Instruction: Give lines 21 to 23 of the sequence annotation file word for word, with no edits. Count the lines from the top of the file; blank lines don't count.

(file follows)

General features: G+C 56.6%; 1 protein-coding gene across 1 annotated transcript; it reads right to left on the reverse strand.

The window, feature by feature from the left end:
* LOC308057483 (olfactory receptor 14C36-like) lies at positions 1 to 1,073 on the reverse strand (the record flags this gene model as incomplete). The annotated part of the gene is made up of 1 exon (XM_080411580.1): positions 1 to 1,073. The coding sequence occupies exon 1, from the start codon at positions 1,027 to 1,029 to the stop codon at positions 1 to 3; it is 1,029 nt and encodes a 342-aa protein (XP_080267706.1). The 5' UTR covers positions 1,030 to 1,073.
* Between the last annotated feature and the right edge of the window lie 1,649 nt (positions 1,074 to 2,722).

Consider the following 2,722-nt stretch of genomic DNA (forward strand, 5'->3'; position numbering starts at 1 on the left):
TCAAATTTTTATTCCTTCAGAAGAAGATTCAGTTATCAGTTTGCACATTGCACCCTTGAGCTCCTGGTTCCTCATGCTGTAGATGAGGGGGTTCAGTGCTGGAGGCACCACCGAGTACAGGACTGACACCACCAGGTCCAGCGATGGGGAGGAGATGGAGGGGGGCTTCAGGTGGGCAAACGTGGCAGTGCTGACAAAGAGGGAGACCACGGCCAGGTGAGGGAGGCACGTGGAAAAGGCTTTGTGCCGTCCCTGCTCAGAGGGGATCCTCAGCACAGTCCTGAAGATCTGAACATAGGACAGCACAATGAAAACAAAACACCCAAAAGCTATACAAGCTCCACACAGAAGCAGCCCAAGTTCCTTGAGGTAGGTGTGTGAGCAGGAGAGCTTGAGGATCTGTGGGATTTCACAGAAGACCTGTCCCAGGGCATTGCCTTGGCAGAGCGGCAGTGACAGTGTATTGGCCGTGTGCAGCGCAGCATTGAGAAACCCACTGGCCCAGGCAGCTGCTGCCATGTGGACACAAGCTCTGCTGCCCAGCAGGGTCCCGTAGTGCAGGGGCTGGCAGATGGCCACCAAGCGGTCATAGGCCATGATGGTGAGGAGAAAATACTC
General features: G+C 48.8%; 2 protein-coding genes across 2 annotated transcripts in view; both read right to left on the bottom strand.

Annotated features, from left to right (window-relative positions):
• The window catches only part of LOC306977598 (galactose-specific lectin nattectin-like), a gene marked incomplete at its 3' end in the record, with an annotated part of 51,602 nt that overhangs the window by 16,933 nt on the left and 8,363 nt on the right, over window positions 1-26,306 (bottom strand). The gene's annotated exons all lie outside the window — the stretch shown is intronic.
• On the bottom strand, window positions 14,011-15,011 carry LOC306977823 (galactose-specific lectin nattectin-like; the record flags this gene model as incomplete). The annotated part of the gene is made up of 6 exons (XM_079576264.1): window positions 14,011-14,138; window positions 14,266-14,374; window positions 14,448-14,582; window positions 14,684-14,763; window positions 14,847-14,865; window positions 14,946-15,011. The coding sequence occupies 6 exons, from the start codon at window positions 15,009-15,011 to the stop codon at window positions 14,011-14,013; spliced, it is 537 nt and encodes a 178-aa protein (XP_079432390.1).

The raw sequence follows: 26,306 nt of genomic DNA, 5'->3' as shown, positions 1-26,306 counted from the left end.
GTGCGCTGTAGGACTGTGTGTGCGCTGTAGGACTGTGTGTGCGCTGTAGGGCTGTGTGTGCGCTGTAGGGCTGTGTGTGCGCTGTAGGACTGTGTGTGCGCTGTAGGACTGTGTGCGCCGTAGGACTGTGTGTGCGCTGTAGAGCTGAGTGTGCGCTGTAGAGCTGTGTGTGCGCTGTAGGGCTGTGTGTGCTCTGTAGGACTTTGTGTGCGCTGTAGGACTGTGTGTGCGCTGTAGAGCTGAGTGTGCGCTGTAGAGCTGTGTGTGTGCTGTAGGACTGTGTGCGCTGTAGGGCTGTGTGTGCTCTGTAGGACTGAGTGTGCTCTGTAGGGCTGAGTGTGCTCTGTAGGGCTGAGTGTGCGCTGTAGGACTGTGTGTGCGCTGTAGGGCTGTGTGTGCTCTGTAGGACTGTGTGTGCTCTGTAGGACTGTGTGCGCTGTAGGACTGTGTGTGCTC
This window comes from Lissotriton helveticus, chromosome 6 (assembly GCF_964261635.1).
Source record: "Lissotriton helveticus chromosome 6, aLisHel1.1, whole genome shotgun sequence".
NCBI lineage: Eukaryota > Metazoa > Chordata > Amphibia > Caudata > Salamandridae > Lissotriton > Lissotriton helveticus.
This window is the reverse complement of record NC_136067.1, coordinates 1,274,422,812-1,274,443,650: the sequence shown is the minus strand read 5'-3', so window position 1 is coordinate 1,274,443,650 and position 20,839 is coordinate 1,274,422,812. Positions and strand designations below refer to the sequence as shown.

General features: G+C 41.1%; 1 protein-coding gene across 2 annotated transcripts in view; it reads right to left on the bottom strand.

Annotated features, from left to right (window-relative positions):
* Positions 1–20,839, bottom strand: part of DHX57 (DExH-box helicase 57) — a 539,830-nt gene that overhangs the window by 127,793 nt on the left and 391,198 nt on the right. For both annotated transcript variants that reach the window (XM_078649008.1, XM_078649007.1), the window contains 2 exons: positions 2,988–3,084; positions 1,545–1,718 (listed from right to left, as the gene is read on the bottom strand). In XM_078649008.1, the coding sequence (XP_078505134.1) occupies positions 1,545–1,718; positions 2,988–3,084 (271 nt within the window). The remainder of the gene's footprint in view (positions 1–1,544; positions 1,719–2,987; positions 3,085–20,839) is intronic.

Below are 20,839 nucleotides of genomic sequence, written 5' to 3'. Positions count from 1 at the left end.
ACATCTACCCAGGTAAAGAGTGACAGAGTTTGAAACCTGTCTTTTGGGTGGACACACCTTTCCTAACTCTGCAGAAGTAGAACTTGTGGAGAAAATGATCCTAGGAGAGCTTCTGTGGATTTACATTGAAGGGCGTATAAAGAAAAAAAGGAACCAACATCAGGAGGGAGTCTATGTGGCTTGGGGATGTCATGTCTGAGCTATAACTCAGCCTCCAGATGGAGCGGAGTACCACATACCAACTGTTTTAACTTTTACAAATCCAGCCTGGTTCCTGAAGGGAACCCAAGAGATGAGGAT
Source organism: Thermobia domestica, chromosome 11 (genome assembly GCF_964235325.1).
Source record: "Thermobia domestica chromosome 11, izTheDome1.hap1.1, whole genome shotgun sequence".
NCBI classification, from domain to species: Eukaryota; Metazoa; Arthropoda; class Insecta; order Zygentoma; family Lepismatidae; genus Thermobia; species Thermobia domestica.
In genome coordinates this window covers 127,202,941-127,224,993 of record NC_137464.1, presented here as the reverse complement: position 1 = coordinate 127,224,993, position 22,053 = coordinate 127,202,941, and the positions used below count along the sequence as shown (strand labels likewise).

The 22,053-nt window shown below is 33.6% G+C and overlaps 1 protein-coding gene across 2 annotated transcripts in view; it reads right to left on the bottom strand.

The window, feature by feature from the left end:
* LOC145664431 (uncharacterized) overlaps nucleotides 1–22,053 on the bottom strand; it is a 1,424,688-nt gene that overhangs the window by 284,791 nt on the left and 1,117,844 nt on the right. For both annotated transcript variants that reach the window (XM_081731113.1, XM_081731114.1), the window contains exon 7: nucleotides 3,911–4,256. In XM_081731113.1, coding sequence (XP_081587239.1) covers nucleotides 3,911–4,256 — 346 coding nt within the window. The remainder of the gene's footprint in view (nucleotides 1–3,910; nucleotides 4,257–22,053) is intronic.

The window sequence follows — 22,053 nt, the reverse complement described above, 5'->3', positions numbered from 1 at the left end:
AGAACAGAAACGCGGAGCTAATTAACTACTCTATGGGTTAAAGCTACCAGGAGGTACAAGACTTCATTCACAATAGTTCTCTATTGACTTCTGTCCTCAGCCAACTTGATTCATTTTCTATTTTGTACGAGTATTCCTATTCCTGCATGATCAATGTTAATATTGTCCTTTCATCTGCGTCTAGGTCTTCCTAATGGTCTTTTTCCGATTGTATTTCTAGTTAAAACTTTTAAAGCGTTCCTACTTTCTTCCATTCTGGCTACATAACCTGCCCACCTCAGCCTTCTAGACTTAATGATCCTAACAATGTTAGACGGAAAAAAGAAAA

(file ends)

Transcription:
ACATCTACCCAGGTAAAGAGTGACAGAGTTTGAAACCTGTCTTTTGGGTGGACACACCTTTCCTAACTCTGCAGAAGTAGAACTTGTGGAGAAAATGATCCTAGGAGAGCTTCTGTGGATTTACATTGAAGGGCGTATAAAGAAAAAAAGGAACCAACATCAGGAGGGAGTCTATGTGGCTTGGGGATGTCATGTCTGAGCTATAACTCAGCCTCCAGATGGAGCGGAGTACCACATACCAACTGTTTTAACTTTTACAAATCCAGCCTGGTTCCTGAAGGGAACCCAAGAGATGAGGAT
Source organism: Thermobia domestica, chromosome 11 (genome assembly GCF_964235325.1).
Source record: "Thermobia domestica chromosome 11, izTheDome1.hap1.1, whole genome shotgun sequence".